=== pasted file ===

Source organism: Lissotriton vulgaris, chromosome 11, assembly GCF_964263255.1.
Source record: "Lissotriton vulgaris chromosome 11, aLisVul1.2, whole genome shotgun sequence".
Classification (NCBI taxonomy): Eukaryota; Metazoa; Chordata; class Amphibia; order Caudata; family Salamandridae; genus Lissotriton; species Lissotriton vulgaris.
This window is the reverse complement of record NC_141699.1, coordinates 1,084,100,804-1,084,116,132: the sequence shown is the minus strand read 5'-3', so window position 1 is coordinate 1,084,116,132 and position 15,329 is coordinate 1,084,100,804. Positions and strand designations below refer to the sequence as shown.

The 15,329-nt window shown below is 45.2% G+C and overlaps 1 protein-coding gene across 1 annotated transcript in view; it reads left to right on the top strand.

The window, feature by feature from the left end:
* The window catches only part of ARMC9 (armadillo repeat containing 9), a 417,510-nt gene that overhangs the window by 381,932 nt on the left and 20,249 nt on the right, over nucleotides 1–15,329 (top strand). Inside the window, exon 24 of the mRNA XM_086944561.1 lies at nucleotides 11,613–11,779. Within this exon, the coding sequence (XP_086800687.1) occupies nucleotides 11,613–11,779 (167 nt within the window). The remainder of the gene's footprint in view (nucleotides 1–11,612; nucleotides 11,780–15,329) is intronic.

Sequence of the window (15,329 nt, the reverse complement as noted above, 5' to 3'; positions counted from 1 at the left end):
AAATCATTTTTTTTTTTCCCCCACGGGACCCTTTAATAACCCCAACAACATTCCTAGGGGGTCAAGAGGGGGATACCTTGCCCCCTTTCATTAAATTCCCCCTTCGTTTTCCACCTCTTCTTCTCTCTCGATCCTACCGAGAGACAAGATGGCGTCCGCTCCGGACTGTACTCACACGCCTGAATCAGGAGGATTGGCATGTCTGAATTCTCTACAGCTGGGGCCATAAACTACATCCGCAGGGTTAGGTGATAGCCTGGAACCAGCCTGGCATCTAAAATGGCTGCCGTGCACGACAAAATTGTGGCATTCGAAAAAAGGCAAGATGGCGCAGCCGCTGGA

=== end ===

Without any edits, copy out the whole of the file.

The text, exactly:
Source organism: Lissotriton vulgaris, chromosome 11, assembly GCF_964263255.1.
Source record: "Lissotriton vulgaris chromosome 11, aLisVul1.2, whole genome shotgun sequence".
Classification (NCBI taxonomy): Eukaryota; Metazoa; Chordata; class Amphibia; order Caudata; family Salamandridae; genus Lissotriton; species Lissotriton vulgaris.
This window is the reverse complement of record NC_141699.1, coordinates 1,084,100,804-1,084,116,132: the sequence shown is the minus strand read 5'-3', so window position 1 is coordinate 1,084,116,132 and position 15,329 is coordinate 1,084,100,804. Positions and strand designations below refer to the sequence as shown.

The 15,329-nt window shown below is 45.2% G+C and overlaps 1 protein-coding gene across 1 annotated transcript in view; it reads left to right on the top strand.

The window, feature by feature from the left end:
* The window catches only part of ARMC9 (armadillo repeat containing 9), a 417,510-nt gene that overhangs the window by 381,932 nt on the left and 20,249 nt on the right, over nucleotides 1–15,329 (top strand). Inside the window, exon 24 of the mRNA XM_086944561.1 lies at nucleotides 11,613–11,779. Within this exon, the coding sequence (XP_086800687.1) occupies nucleotides 11,613–11,779 (167 nt within the window). The remainder of the gene's footprint in view (nucleotides 1–11,612; nucleotides 11,780–15,329) is intronic.

Sequence of the window (15,329 nt, the reverse complement as noted above, 5' to 3'; positions counted from 1 at the left end):
AAATCATTTTTTTTTTTCCCCCACGGGACCCTTTAATAACCCCAACAACATTCCTAGGGGGTCAAGAGGGGGATACCTTGCCCCCTTTCATTAAATTCCCCCTTCGTTTTCCACCTCTTCTTCTCTCTCGATCCTACCGAGAGACAAGATGGCGTCCGCTCCGGACTGTACTCACACGCCTGAATCAGGAGGATTGGCATGTCTGAATTCTCTACAGCTGGGGCCATAAACTACATCCGCAGGGTTAGGTGATAGCCTGGAACCAGCCTGGCATCTAAAATGGCTGCCGTGCACGACAAAATTGTGGCATTCGAAAAAAGGCAAGATGGCGCAGCCGCTGGA